Methods Inf Med 2015; 54(04): 346-352
DOI: 10.3414/ME14-01-0137
Original Articles
Schattauer GmbH

Exploiting Distributed, Heterogeneous and Sensitive Data Stocks while Maintaining the Owner’s Data Sovereignty

M. Lablans
1   University Medical Center Mainz, Mainz, Germany
D. Kadioglu
1   University Medical Center Mainz, Mainz, Germany
M. Muscholl
1   University Medical Center Mainz, Mainz, Germany
F. Ückert
1   University Medical Center Mainz, Mainz, Germany
› Author Affiliations
Further Information

Publication History

received: 10 December 2014

accepted: 30 May 2015

Publication Date:
22 January 2018 (online)


Background: To achieve statistical significance in medical research, biological or data samples from several bio- or databanks often need to be complemented by those of other institutions. For that purpose, IT-based search services have been established to locate datasets matching a given set of criteria in databases distributed across several institutions. However, previous approaches require data owners to disclose information about their samples, raising a barrier for their participation in the network.

Objective: To devise a method to search distributed databases for datasets matching a given set of criteria while fully maintaining their owner’s data sovereignty.

Methods: As a modification to traditional federated search services, we propose the decentral search, which allows the data owner a high degree of control. Relevant data are loaded into local bridgeheads, each under their owner’s sovereignty. Researchers can formulate criteria sets along with a project proposal using a central search broker, which then notifies the bridgeheads. The criteria are, however, treated as an inquiry rather than a query: Instead of responding with results, bridgeheads notify their owner and wait for his/her decision regarding whether and what to answer based on the criteria set, the matching datasets and the specific project proposal. Without the owner’s explicit consent, no data leaves his/ her institution.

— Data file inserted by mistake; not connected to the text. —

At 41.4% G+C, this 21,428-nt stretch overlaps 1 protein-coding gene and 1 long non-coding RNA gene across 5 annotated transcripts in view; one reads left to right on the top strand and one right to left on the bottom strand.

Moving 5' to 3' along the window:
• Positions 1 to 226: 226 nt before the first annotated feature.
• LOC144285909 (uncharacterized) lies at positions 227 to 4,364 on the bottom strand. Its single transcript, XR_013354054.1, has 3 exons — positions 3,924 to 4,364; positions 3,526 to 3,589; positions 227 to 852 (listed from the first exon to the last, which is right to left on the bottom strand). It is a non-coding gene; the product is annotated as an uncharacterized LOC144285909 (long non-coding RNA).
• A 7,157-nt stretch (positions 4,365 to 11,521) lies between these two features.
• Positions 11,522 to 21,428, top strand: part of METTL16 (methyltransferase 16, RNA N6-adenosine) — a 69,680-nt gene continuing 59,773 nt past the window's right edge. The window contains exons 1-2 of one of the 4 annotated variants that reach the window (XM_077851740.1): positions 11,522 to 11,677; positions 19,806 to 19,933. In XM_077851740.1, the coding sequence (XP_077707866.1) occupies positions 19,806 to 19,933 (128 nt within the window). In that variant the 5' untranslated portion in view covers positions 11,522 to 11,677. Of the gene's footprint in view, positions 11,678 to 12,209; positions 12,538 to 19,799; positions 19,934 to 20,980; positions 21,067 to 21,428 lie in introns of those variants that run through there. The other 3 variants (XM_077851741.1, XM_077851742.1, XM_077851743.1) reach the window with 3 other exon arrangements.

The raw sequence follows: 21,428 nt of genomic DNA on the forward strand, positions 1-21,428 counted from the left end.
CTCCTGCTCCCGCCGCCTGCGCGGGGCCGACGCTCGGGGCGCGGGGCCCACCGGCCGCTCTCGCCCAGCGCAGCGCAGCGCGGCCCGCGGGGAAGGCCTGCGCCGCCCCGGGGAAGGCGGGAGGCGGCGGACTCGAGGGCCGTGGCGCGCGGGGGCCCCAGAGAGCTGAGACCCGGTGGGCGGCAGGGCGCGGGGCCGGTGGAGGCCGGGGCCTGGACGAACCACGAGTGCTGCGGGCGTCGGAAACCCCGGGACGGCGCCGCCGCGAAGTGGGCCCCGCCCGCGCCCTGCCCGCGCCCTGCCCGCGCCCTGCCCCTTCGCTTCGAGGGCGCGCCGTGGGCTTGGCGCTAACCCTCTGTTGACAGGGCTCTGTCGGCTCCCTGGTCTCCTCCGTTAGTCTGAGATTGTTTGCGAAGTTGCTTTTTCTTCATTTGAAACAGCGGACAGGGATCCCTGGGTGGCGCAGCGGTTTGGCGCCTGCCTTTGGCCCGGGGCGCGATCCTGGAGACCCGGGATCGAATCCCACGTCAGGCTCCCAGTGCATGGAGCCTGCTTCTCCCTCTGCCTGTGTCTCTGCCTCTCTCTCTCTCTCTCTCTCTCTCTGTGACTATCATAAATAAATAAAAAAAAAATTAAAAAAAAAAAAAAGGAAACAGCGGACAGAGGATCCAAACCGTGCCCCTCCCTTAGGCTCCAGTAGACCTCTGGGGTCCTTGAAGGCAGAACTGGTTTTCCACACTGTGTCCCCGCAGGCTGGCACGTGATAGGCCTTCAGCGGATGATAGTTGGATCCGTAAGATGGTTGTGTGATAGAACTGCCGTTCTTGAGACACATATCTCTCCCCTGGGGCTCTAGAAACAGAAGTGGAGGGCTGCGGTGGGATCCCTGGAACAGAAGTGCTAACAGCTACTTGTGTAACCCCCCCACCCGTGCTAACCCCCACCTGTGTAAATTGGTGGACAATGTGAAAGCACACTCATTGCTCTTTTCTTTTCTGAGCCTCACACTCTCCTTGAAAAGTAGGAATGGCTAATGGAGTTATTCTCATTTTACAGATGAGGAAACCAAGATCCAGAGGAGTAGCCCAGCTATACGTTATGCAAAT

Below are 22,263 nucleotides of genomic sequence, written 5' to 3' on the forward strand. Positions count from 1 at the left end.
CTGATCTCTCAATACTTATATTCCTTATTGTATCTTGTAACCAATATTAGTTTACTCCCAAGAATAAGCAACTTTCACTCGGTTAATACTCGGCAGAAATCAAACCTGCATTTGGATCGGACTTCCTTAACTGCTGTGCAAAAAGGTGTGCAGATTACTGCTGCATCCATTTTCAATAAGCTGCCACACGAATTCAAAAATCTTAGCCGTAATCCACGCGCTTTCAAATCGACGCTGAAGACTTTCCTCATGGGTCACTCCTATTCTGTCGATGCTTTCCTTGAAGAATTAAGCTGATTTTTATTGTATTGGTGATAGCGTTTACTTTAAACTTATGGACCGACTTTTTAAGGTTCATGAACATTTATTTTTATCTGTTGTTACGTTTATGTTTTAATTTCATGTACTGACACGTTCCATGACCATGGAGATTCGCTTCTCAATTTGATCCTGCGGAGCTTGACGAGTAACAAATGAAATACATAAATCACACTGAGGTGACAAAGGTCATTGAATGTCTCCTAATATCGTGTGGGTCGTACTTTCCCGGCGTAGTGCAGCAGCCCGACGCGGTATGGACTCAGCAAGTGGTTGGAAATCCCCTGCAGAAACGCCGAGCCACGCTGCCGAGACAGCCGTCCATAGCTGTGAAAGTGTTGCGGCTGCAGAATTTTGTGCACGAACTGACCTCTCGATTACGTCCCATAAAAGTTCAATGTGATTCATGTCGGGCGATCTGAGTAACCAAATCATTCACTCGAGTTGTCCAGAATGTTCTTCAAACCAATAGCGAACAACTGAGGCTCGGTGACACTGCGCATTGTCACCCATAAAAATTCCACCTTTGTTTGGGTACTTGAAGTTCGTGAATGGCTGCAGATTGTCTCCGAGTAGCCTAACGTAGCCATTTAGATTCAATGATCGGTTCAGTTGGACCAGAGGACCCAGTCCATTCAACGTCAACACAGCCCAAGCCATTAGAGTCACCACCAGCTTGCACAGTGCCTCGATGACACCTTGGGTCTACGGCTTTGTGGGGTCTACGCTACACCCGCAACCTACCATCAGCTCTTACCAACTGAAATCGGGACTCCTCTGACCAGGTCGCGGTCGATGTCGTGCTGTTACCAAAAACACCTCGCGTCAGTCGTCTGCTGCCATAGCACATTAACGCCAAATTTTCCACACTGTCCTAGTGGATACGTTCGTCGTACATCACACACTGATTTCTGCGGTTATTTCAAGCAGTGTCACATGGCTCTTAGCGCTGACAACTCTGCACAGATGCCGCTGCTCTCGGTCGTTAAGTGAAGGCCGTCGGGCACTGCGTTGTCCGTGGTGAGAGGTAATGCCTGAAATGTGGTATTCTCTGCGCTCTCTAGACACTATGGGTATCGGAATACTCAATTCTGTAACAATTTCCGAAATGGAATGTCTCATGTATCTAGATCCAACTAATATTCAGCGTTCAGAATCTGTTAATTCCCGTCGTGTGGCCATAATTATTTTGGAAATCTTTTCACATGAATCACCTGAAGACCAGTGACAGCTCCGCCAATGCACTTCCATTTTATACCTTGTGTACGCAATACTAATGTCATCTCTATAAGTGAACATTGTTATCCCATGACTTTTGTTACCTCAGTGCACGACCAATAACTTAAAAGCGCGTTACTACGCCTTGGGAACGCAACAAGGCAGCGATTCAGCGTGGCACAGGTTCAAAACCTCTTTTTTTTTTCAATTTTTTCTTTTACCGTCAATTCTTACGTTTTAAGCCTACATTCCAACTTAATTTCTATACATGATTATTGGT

Results: The decentral search has been deployed in one of the six German Centers for Health Research, comprised of eleven university hospitals. In the process, compliance with German data protection regulations has been confirmed. The decentral search also marks the centerpiece of an open source registry software toolbox aiming to build a national registry of rare diseases in Germany.

Conclusions: While the sacrifice of real-time answers impairs some use-cases, it leads to several beneficial side effects: improved data protection due to data parsimony, tolerance for incomplete data schema mappings and flexibility with regard to patient consent. Most importantly, as no datasets ever leave their institution, owners can reject projects without facing potential peer pressure. By its lower barrier for participation, a decentral search service is likely to attract a larger number of partners and to bring a researcher into contact with the right potential partners.